Over the weekends, I thought of an idea of making dirt cheap 3D scanning with existing items. What I mean existing items, are items on my desk such as an android mobile phone, arduino, and servo. While researching on cloud computing and it's application, I discovered a really cool website http://apps.123dapp.com/catch/ that leverages on cloud computing to generate a 3D model based on multiple pictures of an object. Taking (at most 70) pictures of an object at 360 degrees manually without a rig is really tiring. So, my weekend project for the 3D scanning kit to automatically take pictures at 360 degrees of a subject without human intervention can be decomposed to 4 sub parts. part1: I need a turntable of some sort to rotate my subject 360degress. part 2: There must be some sort of communication channel between my turntable and the picture taking apparatus. part3: picture taking apparatus must be capable of receiving commands. part4: upload pictures to 123D catch to generate the 3D model.
part1: turntable

turntable with subject container

this user guide is also publish here http://shin-ajaran.blogspot.com/2013/11/sixpence-3d-scanning-kit.html

Step 1: Part1: Turntable

manually to take pictures

if you wonder what is the pen doing there
Parts needed. An arduino, full rotation servo, code.
The full rotation servo (FRS) I got on hand was picked up from a rubbish dump. Upon testing, it is still functioning, how lucky. Here comes the interesting problem. With the use of the example code of sweep from arduino, the FRS is behaving erratically. It does not stop exactly at 15 degrees and continue to spin. Reason being, the servo is modify; the "horn" on a gear inside the servo is broken off. tough luck using standard code. So, I have to come out with a scheme to stop the FRS at every 15degrees via code.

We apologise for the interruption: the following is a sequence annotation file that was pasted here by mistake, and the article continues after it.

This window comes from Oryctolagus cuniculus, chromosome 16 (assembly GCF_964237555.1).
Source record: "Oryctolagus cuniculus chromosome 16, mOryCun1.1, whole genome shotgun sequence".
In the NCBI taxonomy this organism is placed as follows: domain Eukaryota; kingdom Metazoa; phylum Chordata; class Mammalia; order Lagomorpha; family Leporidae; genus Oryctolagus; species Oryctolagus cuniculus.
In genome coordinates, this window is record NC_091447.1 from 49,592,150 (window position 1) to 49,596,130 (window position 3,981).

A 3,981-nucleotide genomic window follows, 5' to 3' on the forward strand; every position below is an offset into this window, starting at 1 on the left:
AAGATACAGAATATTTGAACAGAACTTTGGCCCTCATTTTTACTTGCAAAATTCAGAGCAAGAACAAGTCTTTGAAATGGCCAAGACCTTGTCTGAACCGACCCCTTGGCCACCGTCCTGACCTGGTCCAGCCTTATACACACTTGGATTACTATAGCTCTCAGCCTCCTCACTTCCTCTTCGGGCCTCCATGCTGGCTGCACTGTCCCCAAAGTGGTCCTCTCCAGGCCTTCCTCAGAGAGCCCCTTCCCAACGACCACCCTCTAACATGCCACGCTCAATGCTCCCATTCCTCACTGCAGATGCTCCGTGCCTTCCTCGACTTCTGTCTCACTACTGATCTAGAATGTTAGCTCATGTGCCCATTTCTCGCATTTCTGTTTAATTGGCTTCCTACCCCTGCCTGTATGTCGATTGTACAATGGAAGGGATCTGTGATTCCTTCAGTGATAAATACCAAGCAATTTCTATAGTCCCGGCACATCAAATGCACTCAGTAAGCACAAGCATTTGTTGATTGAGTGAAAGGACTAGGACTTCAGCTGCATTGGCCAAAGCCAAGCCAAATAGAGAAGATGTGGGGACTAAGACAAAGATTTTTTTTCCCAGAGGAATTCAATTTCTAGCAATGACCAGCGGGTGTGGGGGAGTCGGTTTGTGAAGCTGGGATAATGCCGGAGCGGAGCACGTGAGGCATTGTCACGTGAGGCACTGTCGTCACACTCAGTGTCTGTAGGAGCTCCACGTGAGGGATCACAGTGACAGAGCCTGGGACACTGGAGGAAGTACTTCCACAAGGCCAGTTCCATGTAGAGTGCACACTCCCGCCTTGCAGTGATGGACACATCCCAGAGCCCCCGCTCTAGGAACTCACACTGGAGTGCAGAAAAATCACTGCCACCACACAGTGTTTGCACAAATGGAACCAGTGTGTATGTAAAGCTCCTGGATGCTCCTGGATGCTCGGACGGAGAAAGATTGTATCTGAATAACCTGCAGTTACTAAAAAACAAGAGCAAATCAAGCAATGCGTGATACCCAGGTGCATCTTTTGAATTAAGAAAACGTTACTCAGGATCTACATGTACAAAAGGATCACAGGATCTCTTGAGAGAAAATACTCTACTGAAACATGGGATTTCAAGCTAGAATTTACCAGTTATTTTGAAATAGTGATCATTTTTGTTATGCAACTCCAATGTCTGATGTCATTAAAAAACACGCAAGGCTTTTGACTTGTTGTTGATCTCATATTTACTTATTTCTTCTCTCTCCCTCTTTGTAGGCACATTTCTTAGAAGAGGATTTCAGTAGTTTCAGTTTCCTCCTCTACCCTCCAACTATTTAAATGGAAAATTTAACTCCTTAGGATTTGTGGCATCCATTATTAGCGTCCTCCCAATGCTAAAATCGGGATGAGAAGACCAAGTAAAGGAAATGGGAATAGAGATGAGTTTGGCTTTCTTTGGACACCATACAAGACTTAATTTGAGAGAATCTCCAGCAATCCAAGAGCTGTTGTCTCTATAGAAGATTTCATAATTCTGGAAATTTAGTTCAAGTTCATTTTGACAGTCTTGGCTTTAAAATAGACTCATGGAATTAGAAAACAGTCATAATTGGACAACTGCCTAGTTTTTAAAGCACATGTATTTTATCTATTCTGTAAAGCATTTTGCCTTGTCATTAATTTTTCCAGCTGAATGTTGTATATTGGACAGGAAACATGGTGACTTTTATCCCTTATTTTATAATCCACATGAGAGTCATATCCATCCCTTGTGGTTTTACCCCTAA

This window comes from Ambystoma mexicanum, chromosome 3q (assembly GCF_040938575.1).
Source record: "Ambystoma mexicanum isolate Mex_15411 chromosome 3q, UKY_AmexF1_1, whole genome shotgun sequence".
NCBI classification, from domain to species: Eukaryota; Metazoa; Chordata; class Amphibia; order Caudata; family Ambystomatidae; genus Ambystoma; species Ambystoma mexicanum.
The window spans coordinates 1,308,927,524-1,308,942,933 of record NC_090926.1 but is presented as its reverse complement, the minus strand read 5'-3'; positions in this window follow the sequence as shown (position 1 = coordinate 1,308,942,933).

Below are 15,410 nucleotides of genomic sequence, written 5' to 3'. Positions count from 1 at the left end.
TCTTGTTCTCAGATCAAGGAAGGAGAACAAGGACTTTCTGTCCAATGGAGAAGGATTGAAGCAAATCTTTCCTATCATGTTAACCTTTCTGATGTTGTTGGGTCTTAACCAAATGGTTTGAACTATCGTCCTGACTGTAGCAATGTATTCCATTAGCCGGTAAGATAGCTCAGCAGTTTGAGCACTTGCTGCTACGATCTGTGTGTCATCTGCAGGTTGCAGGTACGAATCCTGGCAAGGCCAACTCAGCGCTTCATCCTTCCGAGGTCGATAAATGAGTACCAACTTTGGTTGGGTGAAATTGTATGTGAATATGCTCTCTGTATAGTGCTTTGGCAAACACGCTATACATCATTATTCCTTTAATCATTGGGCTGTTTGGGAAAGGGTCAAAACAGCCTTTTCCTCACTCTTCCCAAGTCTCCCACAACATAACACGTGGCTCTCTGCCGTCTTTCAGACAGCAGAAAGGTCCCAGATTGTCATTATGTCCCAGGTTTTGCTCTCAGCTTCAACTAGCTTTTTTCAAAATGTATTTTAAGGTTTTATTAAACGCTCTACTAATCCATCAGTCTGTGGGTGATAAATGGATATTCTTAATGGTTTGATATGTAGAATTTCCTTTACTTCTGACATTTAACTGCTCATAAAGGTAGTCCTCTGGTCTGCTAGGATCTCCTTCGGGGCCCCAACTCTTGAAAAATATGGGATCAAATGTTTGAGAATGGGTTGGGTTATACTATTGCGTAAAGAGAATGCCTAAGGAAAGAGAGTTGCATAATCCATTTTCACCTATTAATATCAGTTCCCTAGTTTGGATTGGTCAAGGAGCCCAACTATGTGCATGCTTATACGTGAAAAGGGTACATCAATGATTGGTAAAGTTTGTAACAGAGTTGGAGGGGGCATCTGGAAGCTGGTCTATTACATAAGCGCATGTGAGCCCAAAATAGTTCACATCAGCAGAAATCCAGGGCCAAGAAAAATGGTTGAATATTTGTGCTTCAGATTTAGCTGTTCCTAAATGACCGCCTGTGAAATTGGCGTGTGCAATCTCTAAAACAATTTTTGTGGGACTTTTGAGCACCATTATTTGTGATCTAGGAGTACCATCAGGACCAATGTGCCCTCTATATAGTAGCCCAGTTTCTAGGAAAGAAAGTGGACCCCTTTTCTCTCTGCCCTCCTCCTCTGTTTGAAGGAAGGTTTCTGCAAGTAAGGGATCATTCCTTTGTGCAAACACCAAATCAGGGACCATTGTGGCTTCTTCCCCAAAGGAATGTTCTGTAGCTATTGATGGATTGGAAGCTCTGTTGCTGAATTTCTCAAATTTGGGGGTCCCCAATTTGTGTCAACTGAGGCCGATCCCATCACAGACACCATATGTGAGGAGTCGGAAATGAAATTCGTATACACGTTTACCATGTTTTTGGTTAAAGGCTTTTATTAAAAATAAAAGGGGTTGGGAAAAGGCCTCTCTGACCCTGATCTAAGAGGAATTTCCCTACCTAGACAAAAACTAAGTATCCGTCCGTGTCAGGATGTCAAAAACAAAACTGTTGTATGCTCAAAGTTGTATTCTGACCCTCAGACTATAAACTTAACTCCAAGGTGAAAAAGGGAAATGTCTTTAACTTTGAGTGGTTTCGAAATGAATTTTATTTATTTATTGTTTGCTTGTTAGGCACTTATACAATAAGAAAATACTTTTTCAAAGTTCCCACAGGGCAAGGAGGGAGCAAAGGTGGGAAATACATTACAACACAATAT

As for the container of the subject. I have used newspaper to create the background for the subject. Such that when the 3D model generating algorithm is running, the patterns on the newspaper can be used as the reference point. That is according to the guide of the 123D catch.

Step 2: Part2: Serial Communication

parts needed: android device (API level 17 onwards), OTG cable
Reluctant quite I am, to purchase a bluetooth shield for arduino for communication. Furthermore, I am using an android phone running android 4.3 (API level 19). In this particular version, it supports direct USB connection from say a keyboard or mouse to the android phone via microUSB or OTG cable ( USB typeA female to microUSB male). It is much more cost effective for me to use OTG than the bluetooth shield.
A quick look at the opensource community, I stumble upon this github https://github.com/dtbaker/android-arduino-usb-se... i believe was forked from https://github.com/dtbaker/android-arduino-usb-se... Many thanks to the open source contributors for allowing me to quickly try out code for USB serial from android <--> arduino. Just a point to note, the baud rate for the android is 115200, so arduino must setup serial at the same baudrate.
combining part1 and 2, I have devised a scheme for my 3D scanning kit. Arduino turn the turntable for 15degrees, send ASCII characters to android device to take a picture
The code for arduino is here
#include <Servo.h> 

Servo myservo;
int buttonPin = 3;
int buttonState = 0;
void setup() 
  pinMode(buttonPin, INPUT);
 // myservo.writeMicroseconds(1500);  // set servo to mid-point

void loop() {

buttonState = digitalRead(buttonPin);